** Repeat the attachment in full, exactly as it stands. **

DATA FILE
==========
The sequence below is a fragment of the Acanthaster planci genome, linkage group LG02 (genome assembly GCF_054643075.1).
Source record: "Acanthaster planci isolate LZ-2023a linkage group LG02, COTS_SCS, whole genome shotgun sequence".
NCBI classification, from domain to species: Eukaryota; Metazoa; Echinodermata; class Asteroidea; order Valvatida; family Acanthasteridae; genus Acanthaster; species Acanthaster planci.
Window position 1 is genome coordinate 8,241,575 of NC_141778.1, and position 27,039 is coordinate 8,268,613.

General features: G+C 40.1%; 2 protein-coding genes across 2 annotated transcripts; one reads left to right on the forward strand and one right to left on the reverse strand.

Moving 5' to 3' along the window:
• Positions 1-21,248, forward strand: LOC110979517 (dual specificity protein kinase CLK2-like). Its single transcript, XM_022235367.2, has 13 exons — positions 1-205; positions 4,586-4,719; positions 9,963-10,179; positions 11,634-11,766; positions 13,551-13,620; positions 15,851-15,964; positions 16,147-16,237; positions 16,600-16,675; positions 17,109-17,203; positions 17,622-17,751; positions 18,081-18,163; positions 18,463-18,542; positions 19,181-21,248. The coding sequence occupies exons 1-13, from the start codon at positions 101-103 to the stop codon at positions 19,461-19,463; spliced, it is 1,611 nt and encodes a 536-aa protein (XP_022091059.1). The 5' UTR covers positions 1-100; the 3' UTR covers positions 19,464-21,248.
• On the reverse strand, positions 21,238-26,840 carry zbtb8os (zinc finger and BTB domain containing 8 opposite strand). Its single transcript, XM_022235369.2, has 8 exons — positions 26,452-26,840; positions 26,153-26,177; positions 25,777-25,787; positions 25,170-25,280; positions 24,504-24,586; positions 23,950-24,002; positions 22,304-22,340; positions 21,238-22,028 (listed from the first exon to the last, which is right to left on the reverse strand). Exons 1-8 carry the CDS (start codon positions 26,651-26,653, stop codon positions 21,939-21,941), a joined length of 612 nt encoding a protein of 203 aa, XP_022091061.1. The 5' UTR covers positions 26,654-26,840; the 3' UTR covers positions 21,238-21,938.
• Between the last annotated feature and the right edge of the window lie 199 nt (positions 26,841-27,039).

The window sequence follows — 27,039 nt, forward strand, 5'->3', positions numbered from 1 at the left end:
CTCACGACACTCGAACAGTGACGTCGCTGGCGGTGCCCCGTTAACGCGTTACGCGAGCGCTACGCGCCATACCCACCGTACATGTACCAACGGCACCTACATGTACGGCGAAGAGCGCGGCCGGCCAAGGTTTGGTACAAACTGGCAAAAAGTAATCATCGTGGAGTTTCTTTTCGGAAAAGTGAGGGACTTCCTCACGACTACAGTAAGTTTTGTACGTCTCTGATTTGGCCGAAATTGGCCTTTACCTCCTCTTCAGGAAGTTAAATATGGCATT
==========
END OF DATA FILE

The sequence below is a fragment of the Acanthaster planci genome, linkage group LG02 (genome assembly GCF_054643075.1).
Source record: "Acanthaster planci isolate LZ-2023a linkage group LG02, COTS_SCS, whole genome shotgun sequence".
NCBI classification, from domain to species: Eukaryota; Metazoa; Echinodermata; class Asteroidea; order Valvatida; family Acanthasteridae; genus Acanthaster; species Acanthaster planci.
Window position 1 is genome coordinate 8,241,575 of NC_141778.1, and position 27,039 is coordinate 8,268,613.

General features: G+C 40.1%; 2 protein-coding genes across 2 annotated transcripts; one reads left to right on the forward strand and one right to left on the reverse strand.

Moving 5' to 3' along the window:
• Positions 1-21,248, forward strand: LOC110979517 (dual specificity protein kinase CLK2-like). Its single transcript, XM_022235367.2, has 13 exons — positions 1-205; positions 4,586-4,719; positions 9,963-10,179; positions 11,634-11,766; positions 13,551-13,620; positions 15,851-15,964; positions 16,147-16,237; positions 16,600-16,675; positions 17,109-17,203; positions 17,622-17,751; positions 18,081-18,163; positions 18,463-18,542; positions 19,181-21,248. The coding sequence occupies exons 1-13, from the start codon at positions 101-103 to the stop codon at positions 19,461-19,463; spliced, it is 1,611 nt and encodes a 536-aa protein (XP_022091059.1). The 5' UTR covers positions 1-100; the 3' UTR covers positions 19,464-21,248.
• On the reverse strand, positions 21,238-26,840 carry zbtb8os (zinc finger and BTB domain containing 8 opposite strand). Its single transcript, XM_022235369.2, has 8 exons — positions 26,452-26,840; positions 26,153-26,177; positions 25,777-25,787; positions 25,170-25,280; positions 24,504-24,586; positions 23,950-24,002; positions 22,304-22,340; positions 21,238-22,028 (listed from the first exon to the last, which is right to left on the reverse strand). Exons 1-8 carry the CDS (start codon positions 26,651-26,653, stop codon positions 21,939-21,941), a joined length of 612 nt encoding a protein of 203 aa, XP_022091061.1. The 5' UTR covers positions 26,654-26,840; the 3' UTR covers positions 21,238-21,938.
• Between the last annotated feature and the right edge of the window lie 199 nt (positions 26,841-27,039).

The window sequence follows — 27,039 nt, forward strand, 5'->3', positions numbered from 1 at the left end:
CTCACGACACTCGAACAGTGACGTCGCTGGCGGTGCCCCGTTAACGCGTTACGCGAGCGCTACGCGCCATACCCACCGTACATGTACCAACGGCACCTACATGTACGGCGAAGAGCGCGGCCGGCCAAGGTTTGGTACAAACTGGCAAAAAGTAATCATCGTGGAGTTTCTTTTCGGAAAAGTGAGGGACTTCCTCACGACTACAGTAAGTTTTGTACGTCTCTGATTTGGCCGAAATTGGCCTTTACCTCCTCTTCAGGAAGTTAAATATGGCATT